And finally, after the first issue was published, the journal received concerned inquiries from faculty members about how it did or did not match what they considered to be the essential criteria for “academic publication”: Is there an ISSN? Does the journal use DOIs? How are articles archived? To what extent does the journal encourage students to divert articles that could be published in professional disciplinary journals to this “less professional” graduate effort?

Postscript in lieu of a conclusion

As they anticipated, the editorial board of the Meeting of the Minds journal underwent a major membership change between its first and second year of publication. The second call for papers brought in a similar number of papers, this time including papers from students from outside the university and one from a University of Lethbridge undergraduate. The churn in the editorial board and several unanticipated leaves, including of one faculty advisor, however, resulted in difficulty editing the second issue. The journal was forced to go into hibernation in the spring of 2018.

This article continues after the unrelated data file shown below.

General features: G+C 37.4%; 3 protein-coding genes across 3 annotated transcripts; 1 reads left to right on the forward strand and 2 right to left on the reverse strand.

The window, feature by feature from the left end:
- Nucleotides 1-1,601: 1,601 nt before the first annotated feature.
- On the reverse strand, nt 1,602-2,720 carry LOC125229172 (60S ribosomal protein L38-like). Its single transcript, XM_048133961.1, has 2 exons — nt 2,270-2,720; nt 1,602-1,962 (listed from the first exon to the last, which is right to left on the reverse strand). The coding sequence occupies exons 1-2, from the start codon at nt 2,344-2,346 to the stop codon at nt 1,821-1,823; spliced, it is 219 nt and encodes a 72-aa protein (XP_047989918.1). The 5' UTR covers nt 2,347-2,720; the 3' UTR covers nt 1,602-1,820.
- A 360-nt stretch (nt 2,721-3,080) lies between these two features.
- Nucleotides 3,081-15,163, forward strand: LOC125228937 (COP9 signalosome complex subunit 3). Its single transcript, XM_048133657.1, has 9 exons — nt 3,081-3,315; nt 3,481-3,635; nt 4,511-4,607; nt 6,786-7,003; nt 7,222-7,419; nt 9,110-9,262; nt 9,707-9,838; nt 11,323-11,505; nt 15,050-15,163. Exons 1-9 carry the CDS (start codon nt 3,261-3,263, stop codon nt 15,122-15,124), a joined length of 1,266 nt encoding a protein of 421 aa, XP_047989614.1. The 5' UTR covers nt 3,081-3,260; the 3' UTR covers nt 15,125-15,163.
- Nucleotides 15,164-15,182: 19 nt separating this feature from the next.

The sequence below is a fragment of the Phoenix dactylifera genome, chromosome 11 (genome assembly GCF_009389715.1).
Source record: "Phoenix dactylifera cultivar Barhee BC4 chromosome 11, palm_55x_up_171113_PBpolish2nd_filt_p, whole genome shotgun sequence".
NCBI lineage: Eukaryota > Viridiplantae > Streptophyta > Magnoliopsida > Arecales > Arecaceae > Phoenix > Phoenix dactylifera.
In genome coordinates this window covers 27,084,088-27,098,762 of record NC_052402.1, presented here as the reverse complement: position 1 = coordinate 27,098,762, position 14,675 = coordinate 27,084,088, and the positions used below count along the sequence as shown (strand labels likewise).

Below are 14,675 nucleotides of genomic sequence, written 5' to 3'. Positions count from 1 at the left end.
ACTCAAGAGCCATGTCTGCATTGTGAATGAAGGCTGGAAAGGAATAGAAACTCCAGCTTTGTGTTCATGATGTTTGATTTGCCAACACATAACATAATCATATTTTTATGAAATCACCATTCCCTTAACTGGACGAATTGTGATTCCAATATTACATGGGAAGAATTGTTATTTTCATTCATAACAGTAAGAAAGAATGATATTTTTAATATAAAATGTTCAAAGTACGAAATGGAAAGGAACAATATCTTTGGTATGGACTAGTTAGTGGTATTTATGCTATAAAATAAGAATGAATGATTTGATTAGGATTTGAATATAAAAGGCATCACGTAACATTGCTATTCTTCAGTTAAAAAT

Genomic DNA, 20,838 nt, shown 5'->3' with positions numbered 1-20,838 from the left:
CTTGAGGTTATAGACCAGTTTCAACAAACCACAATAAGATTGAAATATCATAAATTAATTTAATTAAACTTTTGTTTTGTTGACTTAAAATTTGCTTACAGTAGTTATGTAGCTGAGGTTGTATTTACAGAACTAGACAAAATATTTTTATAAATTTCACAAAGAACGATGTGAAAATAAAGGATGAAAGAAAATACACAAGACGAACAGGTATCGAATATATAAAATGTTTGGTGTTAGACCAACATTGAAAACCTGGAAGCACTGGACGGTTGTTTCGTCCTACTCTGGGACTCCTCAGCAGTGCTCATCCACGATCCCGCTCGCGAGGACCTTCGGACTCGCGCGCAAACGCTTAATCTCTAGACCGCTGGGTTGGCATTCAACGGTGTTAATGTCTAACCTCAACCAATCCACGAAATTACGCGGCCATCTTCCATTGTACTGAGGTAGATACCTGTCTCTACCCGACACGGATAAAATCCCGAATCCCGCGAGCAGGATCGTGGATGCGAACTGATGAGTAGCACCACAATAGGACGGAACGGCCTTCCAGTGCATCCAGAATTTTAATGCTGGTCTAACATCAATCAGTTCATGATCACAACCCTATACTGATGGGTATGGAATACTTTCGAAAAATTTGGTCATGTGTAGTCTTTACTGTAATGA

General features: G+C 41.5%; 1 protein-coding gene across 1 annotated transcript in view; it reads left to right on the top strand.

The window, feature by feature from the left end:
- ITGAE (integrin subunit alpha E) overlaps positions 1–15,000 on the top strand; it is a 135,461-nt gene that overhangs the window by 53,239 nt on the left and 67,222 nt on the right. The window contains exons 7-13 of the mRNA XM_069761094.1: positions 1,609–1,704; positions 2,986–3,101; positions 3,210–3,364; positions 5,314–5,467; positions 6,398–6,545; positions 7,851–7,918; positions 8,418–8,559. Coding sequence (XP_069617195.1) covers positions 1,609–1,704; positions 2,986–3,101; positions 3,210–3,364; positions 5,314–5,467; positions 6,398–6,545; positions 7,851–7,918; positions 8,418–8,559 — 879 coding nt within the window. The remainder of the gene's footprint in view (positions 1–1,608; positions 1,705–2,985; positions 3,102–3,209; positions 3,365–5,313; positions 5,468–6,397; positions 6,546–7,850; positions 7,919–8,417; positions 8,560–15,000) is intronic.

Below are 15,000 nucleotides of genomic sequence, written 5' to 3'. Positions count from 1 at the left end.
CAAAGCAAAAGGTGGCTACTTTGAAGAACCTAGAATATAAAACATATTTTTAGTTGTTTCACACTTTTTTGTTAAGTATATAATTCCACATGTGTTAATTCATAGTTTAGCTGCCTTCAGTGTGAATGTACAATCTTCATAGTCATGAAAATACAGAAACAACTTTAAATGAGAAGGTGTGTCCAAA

While this was regrettable, the possibility that turnover in the primarily Masters-level graduate school might prevent maintaining the journal from year to year was built into the journal’s design assumptions (see O’Donnell et al. 2018 for a discussion). Regardless of the form the journal takes in future years, however, putting the journal together was a useful professional experience and established a template for apprentice researchers in the U of L graduate school, should a new team of students want to take up the challenge.


Appendices

Information sent to faculty members

Contacting Faculty Reviewer

Dear [name],